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Epidermal growth factor \ // receptor, ErB2, 3, 4

Figure 7-3. Two views of the Ras regulatory pathway that responds to growth-factor signal. (A) Genetic view; (B) view from molecular cell biology. Ovals indicate individual factors whose specific names are unimportant here. Grayed ovals indicate factors classified as "effectors;" white ovals as "intracellular mediators" of the signal. Redrawn from (Downward 2001) with permission; see original for details and terms, text for explanation. Original figure copyright Nature Publishing Group 2001.

Figure 7-3. Two views of the Ras regulatory pathway that responds to growth-factor signal. (A) Genetic view; (B) view from molecular cell biology. Ovals indicate individual factors whose specific names are unimportant here. Grayed ovals indicate factors classified as "effectors;" white ovals as "intracellular mediators" of the signal. Redrawn from (Downward 2001) with permission; see original for details and terms, text for explanation. Original figure copyright Nature Publishing Group 2001.

enumeration for understanding, underestimating phenogenetic equivalence and its importance or prevalence, and viewing genotype-phenotype relationships as being more prescriptive and unitary than they are in nature. In this sense, this new work resembles the stage of biology in the 19th century, when naturalists traveled around the world collecting the beetle specimens that were then dispersed throughout the museums of Europe. This led to an accumulation of species lists that we tend today to view as merely descriptive natural history. Until we have a better ability to synthesize and digest the information from gene expression studies, the difference between then and now may be less than we think.

One problem is that manipulation of gene expression in the laboratory is almost always artificial and can even make systems seem misleadingly complex (or blind investigators to alternative pathways) (Downward 2001; Niehrs and Meinhardt 2002). This is illustrated by comparing Figures 7-3A and 7-3B, and that does not even consider variation within species. Sequence variation in all the elements, from TF protein sequences and regulation to the REs of regulated genes and their surrounding sequence and chromatin structure, can lead to quantitative variation in traits, while experimental studies in development generally focus on the invariant aspects of mechanisms (at least, as seen in model animal strains). Experiments cannot in a practical sense test all combinations of variants, and strain-by-strain variation has raised caution flags that should not be ignored.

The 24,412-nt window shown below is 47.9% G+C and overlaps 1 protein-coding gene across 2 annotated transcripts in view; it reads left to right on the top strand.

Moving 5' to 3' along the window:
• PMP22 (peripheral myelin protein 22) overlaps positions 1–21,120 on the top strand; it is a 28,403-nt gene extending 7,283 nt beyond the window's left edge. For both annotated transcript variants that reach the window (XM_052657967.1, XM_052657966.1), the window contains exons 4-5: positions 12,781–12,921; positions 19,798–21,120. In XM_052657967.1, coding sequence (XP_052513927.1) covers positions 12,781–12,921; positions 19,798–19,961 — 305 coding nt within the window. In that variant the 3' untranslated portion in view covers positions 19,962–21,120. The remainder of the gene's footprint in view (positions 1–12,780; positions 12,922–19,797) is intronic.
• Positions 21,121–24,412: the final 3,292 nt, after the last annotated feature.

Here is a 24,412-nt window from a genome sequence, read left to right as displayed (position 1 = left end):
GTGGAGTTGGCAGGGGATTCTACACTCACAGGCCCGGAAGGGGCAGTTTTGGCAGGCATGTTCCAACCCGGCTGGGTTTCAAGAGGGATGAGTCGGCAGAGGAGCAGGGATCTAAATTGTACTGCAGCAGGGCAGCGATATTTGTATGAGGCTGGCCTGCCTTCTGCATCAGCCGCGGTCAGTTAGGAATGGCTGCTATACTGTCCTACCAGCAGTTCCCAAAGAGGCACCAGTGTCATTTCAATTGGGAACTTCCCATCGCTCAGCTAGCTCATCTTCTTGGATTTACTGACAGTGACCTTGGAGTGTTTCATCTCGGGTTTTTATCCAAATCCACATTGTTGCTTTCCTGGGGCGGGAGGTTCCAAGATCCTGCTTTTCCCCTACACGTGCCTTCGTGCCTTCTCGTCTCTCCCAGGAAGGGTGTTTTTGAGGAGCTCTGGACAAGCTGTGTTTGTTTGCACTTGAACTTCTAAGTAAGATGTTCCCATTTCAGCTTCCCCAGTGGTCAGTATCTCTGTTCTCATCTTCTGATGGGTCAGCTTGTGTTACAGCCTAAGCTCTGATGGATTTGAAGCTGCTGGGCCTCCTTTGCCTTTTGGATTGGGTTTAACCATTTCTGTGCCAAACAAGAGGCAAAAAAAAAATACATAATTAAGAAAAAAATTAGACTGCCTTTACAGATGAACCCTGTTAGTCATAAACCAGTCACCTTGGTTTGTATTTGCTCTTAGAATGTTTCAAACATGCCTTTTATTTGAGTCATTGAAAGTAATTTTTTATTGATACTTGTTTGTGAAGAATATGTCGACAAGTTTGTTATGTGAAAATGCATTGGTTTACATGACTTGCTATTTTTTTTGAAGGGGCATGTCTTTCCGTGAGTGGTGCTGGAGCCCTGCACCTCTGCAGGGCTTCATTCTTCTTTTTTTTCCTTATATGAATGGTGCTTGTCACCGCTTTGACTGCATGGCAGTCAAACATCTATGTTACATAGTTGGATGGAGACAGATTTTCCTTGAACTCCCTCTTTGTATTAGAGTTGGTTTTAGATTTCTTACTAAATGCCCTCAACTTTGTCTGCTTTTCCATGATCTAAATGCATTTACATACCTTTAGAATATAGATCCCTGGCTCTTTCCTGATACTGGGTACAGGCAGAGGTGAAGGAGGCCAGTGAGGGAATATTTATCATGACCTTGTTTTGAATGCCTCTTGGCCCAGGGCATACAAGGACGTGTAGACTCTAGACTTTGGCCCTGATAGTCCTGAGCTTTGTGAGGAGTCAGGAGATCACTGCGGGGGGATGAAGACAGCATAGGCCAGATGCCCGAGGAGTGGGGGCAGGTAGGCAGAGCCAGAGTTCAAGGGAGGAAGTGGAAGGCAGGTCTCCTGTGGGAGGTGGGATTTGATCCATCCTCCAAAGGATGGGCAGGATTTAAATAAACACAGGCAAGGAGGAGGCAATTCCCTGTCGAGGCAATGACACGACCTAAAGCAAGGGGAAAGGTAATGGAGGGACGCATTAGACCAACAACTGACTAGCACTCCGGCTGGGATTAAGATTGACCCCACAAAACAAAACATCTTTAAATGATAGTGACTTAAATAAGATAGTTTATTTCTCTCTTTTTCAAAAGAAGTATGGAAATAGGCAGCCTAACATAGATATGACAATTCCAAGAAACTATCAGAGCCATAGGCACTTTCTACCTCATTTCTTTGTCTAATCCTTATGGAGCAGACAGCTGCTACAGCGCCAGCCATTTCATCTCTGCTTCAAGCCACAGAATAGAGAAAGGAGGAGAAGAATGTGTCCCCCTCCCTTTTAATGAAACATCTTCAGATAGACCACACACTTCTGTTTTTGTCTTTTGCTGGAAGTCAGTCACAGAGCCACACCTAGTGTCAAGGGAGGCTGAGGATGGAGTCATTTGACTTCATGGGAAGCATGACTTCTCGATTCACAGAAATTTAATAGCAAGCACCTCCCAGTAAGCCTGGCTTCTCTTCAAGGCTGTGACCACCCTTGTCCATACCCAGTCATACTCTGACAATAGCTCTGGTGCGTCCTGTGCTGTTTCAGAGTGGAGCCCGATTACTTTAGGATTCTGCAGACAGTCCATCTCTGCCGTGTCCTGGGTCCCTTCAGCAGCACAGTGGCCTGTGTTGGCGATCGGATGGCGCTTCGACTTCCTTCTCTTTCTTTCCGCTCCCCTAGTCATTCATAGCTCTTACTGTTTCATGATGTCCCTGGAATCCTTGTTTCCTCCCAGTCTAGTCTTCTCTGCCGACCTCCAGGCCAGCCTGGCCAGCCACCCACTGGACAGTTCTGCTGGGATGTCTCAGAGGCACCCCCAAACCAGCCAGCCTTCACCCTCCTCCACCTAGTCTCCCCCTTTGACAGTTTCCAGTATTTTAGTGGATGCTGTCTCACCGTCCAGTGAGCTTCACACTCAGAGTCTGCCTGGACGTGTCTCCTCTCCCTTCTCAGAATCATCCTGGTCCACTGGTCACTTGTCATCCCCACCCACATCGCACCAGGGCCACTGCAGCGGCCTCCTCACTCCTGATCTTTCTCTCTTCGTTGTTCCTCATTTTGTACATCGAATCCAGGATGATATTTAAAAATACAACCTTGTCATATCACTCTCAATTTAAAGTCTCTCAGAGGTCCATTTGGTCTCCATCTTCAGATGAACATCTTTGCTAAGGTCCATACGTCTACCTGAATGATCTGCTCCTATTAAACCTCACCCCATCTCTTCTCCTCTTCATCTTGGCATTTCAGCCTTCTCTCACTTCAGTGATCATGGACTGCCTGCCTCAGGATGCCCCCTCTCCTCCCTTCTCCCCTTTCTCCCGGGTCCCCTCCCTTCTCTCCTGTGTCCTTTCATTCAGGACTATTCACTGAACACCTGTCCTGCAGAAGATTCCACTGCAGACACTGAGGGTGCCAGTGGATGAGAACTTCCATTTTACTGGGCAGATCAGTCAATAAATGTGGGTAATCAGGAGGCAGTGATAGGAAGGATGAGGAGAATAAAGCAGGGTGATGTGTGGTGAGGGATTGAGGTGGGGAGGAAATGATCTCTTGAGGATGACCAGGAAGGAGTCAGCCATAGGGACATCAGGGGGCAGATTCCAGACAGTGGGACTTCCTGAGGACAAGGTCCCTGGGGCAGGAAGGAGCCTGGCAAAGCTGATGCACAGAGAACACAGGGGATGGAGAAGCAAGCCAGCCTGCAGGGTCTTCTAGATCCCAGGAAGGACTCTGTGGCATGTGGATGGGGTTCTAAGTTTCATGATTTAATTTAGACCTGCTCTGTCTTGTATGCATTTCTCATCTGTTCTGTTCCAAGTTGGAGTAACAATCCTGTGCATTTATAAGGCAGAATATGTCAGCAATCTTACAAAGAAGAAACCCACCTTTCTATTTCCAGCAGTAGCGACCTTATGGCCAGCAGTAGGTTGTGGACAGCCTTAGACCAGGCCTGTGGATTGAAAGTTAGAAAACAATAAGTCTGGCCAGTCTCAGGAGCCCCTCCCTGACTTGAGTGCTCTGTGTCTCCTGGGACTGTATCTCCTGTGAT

Most pathway diagrams seen in the literature are partial, even when they appear as 7-3B, in part because they do not include all the other pathways required to activate the components that are shown. More thorough diagrams can be intimidating in complexity (Davidson et al. 2002; Davidson et al. 2002) even if the pathways shown are an exhaustive list and even if they are all correct and always operative. Individual studies report experiments on pieces of networks, often those known by experience with natural or randomly engineered mutation, but then specifically followed up experimentally. This can sometimes give the impression that the tested genes are the only genes of importance, but this can be highly misleading (expression profiling shows this as well).

Reports of only subsets of genes are understandable for practical reason, but often they consist of a mixed bag of genes, including receptors, TFs, some second messengers and the like. One can view these as akin to throwing darts randomly at a complex diagram, and then studying the result as if those were the only important genes. These facts should be kept in mind in reading this book. Many examples will follow in which we present these kinds of partial sets of genes, and in discussion of other phenomena we simply omit pathway details that do not apply to the logic of the system we are discussing.

Considering the complex nature of such cascades one can see the many points where mutation can introduce variation. Nonetheless, despite all these caveats, there is considerable and tractable order. Some broad generalizations have already emerged, and we can consider some of them and what they mean.

A Basic Functional Toolkit

The logic of cis-regulation, messenger-transduction, modular genome organization, and combinatorial expression provides a powerful new way to understand how new function arises and complex organisms are assembled: a small number of components can generate a huge number of combinations, and a new combination can in principle add novelty without destroying existing traits in an organism, for example, by only affecting specific enhancer locations, not a TF itself.

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